Belarus, Baseball and Berlin

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A confession: I've never had much sympathy for people who don't vote, if your name is on the rolls and it's just a matter of showing up or getting that ballot in the mail. But a few weeks ago I went to Belarus to observe the parliamentary elections. Belarus is Europe's last dictatorship, with the same president, Alexander Lukashenka, since 1994. The parliament has had no opposition members since 2000. It's been more than 20 years since an election was judged free and fair by the Organization for Security and Cooperation in Europe.

There, if you said "my vote won't make a difference," that means something different. In fact, the fall elections required 50 percent turnout to be valid. So not voting could be way to throw a wrench in the system.

On election day in Minsk, I was visiting one precinct when a woman on the electoral commission resigned in protest. She accused the commission head of inflating the number of people who had voted during early voting. Widespread incidents of ballot box stuffing were reported by the OSCE; and the counting process was often more ritual than rigor. Official results put turnout at 75 percent. Independent observers put the numbers far lower. Some put turnout closer to 25 percent. Even so, when votes were counted, out of 110 members of parliament, two members of the opposition were selected.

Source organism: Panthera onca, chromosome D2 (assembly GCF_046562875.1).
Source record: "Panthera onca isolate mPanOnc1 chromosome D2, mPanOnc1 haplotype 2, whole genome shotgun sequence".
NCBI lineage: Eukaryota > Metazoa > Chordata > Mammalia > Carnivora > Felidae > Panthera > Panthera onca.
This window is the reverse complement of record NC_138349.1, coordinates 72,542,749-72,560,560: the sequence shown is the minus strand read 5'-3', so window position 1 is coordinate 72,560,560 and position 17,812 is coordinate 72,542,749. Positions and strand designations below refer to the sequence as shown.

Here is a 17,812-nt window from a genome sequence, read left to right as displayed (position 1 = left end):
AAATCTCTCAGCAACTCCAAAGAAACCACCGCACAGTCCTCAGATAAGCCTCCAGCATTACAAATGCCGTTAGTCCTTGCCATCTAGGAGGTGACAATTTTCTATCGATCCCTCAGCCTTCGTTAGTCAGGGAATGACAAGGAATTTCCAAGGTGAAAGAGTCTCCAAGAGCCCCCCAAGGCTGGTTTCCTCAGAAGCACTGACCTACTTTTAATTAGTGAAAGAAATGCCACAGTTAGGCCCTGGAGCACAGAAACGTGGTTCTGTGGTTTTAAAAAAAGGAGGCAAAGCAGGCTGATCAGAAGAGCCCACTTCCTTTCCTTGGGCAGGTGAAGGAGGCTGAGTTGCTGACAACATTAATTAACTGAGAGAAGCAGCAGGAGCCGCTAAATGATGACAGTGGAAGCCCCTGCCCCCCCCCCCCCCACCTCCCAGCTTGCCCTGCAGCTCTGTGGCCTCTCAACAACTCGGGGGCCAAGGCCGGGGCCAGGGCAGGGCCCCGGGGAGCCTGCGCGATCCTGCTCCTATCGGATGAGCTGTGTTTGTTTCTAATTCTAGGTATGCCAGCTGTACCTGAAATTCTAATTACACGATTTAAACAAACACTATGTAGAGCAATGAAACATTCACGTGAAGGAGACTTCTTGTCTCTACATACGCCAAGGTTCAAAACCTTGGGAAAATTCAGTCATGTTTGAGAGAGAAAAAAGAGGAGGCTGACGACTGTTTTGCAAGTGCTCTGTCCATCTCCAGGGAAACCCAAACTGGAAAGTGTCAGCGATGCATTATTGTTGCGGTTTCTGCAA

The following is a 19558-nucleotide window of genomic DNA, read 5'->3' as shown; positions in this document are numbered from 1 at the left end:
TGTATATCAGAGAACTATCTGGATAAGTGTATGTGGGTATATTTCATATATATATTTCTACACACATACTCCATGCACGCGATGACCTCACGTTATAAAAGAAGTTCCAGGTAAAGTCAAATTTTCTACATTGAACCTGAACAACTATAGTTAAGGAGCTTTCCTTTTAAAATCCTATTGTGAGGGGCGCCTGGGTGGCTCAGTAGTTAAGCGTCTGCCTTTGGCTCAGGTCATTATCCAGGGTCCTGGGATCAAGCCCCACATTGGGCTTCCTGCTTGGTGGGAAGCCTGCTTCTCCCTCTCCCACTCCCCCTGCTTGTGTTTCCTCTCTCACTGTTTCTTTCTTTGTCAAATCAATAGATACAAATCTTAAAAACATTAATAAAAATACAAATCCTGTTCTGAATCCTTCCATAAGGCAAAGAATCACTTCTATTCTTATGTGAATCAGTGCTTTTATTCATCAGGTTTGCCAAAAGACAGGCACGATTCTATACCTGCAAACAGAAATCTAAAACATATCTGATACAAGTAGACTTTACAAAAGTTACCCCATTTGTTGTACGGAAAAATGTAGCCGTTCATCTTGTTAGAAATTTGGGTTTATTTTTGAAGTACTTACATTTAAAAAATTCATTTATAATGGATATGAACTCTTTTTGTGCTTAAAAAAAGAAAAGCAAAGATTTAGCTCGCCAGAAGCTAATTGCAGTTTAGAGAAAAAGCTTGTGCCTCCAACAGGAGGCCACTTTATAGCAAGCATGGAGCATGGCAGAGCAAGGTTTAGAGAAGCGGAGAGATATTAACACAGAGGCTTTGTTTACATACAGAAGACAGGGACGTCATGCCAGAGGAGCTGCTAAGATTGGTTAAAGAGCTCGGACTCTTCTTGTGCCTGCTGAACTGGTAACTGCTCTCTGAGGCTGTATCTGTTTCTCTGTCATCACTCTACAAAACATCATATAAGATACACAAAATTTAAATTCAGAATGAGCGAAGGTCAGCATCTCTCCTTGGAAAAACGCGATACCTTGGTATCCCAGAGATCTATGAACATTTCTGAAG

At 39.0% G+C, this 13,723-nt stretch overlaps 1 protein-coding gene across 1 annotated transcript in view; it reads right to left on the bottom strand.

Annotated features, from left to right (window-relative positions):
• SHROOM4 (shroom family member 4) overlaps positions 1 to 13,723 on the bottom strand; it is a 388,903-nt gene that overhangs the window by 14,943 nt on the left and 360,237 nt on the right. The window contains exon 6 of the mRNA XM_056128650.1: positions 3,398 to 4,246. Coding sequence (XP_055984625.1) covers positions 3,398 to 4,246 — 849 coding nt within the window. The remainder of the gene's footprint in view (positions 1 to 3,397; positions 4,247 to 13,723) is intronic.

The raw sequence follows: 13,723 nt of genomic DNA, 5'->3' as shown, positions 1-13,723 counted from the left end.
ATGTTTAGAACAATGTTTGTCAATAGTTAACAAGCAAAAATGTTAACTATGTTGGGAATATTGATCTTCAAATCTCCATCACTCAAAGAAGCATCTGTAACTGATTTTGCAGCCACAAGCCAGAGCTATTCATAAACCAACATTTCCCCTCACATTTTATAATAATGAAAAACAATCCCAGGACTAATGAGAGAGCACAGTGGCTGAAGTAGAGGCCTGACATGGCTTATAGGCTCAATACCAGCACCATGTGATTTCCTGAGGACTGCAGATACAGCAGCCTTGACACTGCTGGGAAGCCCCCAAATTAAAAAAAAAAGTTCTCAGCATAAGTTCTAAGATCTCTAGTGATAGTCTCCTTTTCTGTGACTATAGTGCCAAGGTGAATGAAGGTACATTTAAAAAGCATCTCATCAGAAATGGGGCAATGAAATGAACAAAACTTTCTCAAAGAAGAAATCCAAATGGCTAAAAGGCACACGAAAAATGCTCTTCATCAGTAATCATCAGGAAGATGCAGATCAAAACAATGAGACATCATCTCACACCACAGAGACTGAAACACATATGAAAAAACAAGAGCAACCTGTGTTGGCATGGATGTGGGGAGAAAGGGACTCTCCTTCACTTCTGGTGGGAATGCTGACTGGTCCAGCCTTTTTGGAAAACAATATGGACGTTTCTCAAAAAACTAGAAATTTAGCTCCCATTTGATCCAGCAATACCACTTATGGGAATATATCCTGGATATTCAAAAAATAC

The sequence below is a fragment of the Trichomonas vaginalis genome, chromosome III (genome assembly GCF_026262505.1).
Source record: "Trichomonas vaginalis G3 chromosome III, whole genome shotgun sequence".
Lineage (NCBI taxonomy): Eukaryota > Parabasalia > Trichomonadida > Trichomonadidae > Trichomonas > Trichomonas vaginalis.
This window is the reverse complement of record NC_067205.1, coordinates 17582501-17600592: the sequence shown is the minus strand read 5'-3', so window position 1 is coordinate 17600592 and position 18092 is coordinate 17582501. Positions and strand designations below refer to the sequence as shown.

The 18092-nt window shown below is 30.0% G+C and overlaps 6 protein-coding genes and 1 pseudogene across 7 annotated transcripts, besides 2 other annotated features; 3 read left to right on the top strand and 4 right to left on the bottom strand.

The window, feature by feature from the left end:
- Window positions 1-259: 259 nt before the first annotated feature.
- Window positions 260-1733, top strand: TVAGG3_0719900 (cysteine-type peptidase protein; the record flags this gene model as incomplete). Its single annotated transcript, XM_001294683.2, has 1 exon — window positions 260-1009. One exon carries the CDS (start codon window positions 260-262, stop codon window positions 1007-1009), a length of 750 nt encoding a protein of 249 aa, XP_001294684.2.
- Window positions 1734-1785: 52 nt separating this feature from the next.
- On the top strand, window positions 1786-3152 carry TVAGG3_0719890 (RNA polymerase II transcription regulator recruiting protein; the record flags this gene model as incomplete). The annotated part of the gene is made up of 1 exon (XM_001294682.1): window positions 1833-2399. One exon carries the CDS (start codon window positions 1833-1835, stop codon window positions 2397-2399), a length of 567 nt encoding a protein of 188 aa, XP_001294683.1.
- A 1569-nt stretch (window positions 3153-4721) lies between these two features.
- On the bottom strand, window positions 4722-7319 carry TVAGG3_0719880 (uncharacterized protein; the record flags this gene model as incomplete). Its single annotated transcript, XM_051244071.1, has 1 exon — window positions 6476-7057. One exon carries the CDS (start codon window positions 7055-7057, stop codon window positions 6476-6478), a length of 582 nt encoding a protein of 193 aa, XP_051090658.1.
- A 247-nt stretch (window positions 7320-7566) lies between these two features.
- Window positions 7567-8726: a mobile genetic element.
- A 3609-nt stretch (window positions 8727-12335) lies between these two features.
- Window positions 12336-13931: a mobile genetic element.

A week later, Russia held parliamentary elections. Closed circuit cameras caught election commissioners stuffing ballot boxes -- those videos popped up on YouTube pretty quickly. As for me, I was at the Giants game that day, enjoying the sunshine on the bay and watching our boys in black and orange sleepwalk through a loss to the Cardinals.

At the seventh-inning stretch, before "Take Me Out to the Ballgame," we sang "God Bless America." That tune was composed by Irving Berlin, born in the city of Mogilev, then part of the Russian empire, now in Belarus. Berlin revised the lyrics for a radio broadcast by Kate Smith in November 1938, when fascism was ascendant in Europe.


But as we know, democracy can be frightfully messy and inefficient. It doesn't just happen on its own. On that note, the OSCE is sending its largest mission ever of election observers to the United States this November, with particular concerns over voter registration and electronic voting.

As for the Giants, they recovered, and playing for a spot in another World Series.

With a Perspective, I'm Steven Saum.

Steven Saum is editor of Santa Clara Magazine.